- The Washington Times - Monday, November 26, 2001

Opposition claims win in Honduras vote
TEGUCIGALPA, Honduras Businessman Ricardo Maduro, candidate for the opposition National Party, declared victory in yesterday's presidential vote in Honduras, besting Rafael Pineda from the governing Liberal Party.
Although no official results were yet available, party and news media exit polls showed that Mr. Maduro trounced Mr. Pineda by a double-digit margin. One of the country's main radio stations, Radio America, said Mr. Maduro had 55 percent of the votes, against 41 percent for Mr. Pineda.
The campaign had centered on issues of corruption, crime and poverty in the Central American country.

India, Pakistan set peace talks
NEW DELHI Leaders of rivals India and Pakistan likely will hold peace talks on the sidelines of an Asian summit in January, the two countries said over the weekend.
The seven-nation gathering in Nepal will be the first meeting between Indian Prime Minister Atal Bihari Vajpayee and Pakistani President Pervez Musharraf since a failed summit in July in India.
Tensions have spiraled in recent years over the territorial dispute in Kashmir, the focus of five decades of hostility between the two nuclear-armed neighbors.
India controls two-thirds of Kashmir and Pakistan the rest. Both sides claim the entire territory.
Pakistan is the Bush administration's ally in its war against the Taliban and Osama bin Laden, the main suspect in the September 11 terrorist attacks in the United States.
But India calls Pakistan a major supporter of terrorists in the region and is upset that Washington is siding with it.

Russian minister eyes bigger NATO role
MOSCOW Russia hopes to build a partnership with NATO that would give it an equal voice on key issues with other members of the alliance, Foreign Minister Igor Ivanov said in an interview broadcast yesterday.
Mr. Ivanov told RTR state television after NATO Secretary-General George Robertson's visit to Moscow last week that any arrangement to upgrade Moscow's relations with NATO implied that the opinions of all participants would be taken into account.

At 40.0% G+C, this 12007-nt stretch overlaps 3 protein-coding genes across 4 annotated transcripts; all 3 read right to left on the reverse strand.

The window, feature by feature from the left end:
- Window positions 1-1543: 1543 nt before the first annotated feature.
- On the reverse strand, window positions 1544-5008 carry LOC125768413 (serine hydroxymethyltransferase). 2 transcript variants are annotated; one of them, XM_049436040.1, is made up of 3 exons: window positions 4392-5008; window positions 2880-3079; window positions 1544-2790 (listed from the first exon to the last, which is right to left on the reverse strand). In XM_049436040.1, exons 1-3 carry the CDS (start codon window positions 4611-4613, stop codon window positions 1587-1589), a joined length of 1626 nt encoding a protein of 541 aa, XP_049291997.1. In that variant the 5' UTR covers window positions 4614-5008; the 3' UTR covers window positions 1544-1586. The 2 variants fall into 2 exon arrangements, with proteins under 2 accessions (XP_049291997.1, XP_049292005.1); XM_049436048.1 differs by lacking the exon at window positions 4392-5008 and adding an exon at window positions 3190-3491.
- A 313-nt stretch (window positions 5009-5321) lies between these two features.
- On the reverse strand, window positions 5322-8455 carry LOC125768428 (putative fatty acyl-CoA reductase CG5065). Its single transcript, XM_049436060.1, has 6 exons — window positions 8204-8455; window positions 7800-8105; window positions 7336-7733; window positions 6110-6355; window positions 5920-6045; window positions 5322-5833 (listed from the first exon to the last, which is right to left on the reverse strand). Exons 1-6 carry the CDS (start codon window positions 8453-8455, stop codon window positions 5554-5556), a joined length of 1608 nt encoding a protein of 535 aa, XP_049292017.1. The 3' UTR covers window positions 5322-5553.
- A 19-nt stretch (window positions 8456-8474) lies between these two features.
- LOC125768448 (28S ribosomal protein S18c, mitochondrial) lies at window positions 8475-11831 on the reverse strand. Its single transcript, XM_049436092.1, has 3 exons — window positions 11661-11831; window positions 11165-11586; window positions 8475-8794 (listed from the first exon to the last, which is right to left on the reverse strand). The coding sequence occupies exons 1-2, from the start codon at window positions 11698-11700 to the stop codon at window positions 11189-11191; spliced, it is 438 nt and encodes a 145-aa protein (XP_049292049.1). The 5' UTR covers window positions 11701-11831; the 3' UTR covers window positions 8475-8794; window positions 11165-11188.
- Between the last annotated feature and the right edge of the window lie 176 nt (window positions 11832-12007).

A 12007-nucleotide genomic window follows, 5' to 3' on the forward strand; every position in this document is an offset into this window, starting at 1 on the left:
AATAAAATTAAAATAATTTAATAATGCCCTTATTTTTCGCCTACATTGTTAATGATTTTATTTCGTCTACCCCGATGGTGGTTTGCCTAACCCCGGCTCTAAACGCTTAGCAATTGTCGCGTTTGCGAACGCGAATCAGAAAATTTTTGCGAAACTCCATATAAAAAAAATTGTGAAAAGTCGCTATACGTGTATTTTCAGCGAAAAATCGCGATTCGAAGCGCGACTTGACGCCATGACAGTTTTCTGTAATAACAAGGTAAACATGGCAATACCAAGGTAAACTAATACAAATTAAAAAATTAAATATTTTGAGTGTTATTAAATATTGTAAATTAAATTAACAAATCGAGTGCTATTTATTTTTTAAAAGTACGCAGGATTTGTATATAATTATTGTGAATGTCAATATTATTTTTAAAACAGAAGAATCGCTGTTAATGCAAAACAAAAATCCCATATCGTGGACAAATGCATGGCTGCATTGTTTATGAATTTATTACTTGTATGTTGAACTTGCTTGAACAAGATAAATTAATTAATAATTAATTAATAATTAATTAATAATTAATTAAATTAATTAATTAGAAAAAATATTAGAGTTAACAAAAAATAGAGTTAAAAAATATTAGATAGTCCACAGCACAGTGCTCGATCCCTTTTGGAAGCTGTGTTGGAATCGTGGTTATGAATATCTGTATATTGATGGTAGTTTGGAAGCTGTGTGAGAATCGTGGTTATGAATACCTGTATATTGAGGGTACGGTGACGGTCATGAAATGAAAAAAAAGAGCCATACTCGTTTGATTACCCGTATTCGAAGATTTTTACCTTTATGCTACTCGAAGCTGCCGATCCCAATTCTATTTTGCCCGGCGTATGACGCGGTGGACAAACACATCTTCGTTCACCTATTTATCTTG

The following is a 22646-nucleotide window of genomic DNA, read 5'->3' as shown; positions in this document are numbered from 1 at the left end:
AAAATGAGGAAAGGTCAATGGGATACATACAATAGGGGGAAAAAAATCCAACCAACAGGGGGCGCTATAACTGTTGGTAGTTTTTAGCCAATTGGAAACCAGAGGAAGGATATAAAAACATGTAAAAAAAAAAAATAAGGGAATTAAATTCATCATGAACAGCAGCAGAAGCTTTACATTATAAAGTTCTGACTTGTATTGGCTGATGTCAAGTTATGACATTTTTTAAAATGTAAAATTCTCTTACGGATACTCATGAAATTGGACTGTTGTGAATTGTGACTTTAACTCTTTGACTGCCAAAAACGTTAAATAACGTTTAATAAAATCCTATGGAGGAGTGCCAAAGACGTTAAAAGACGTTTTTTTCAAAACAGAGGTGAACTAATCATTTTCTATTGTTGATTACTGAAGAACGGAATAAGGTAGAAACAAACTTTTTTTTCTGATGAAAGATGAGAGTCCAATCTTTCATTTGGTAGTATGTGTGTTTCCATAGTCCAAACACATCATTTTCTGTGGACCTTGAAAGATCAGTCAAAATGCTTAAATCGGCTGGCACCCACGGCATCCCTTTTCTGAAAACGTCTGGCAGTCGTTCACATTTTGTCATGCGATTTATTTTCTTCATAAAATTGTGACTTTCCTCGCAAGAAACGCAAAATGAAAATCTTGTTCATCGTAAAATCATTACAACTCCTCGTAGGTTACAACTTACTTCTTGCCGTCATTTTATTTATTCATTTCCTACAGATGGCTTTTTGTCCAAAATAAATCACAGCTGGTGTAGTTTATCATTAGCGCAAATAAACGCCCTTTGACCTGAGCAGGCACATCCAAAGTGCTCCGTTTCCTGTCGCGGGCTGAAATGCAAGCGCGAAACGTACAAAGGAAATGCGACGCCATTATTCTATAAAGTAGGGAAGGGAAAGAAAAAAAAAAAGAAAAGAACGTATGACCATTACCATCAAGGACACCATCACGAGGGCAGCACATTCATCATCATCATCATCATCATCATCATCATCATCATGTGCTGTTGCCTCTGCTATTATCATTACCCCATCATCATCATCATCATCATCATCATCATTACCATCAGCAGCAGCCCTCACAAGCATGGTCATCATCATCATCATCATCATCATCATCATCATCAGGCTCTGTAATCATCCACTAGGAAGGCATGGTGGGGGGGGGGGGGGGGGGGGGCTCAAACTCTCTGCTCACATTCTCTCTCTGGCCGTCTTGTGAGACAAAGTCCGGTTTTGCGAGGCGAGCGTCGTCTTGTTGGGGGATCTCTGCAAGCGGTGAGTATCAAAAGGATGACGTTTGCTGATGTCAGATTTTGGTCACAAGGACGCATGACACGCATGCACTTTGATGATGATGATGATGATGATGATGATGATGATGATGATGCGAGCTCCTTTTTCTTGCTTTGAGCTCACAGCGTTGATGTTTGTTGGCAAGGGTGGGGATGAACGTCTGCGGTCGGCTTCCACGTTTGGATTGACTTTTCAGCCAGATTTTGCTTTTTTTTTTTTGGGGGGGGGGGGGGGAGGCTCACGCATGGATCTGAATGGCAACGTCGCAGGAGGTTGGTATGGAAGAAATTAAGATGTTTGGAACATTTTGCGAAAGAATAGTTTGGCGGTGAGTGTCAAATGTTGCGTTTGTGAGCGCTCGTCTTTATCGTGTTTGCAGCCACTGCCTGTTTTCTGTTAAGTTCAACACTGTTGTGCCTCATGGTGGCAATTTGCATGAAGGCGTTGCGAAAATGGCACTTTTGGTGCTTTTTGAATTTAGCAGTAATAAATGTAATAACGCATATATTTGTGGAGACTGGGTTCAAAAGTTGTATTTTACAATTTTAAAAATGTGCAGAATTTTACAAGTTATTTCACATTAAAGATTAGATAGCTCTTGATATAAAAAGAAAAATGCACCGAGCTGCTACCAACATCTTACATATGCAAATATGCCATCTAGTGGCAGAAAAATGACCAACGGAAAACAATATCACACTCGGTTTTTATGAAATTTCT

But he said Moscow would not use any body replacing the existing NATO-Russia forum to "torpedo" NATO activities.

Former Kosovo guerrilla arrested over kidnapping
PRISTINA, Yugoslavia International police have arrested a local ethnic Albanian commander of the Kosovo Protection Corps suspected of involvement in kidnapping five Serbs in the province in 1999, a U.N. official said yesterday.
U.N. police detained the suspect, a former local commander of the guerrilla Kosovo Liberation Army (KLA) in the central town of Vucitrn, Saturday morning.
The kidnappings took place in June 1999, shortly before NATO peacekeepers and the United Nations took charge of the Yugoslav province, according to the charges.
Serbs have been the targets of numerous reprisals by ethnic Albanians since Kosovo came under international rule.

Nepal eyes crackdown on Maoist rebels
KATHMANDU, Nepal Nepal's ruling party called for tough army action to crack down on Maoists yesterday after the rebels killed at least 45 persons in weekend attacks that ended a 4-month-old truce.
A top government official said police in Kathmandu had detained a senior leader and some followers of the Maoists, who began their rebellion five years ago and wanted to topple the constitutional monarchy and set up a republic.
The wave of rebel attacks in the Himalayan kingdom began late Friday and more violence was reported yesterday, when three persons died in a bomb blast in the eastern town of Itahari.
Party officials said the army might be mobilized to crush the guerrillas. Nepal so far has used mainly police to fight the rebellion, which has claimed more than 1,850 lives


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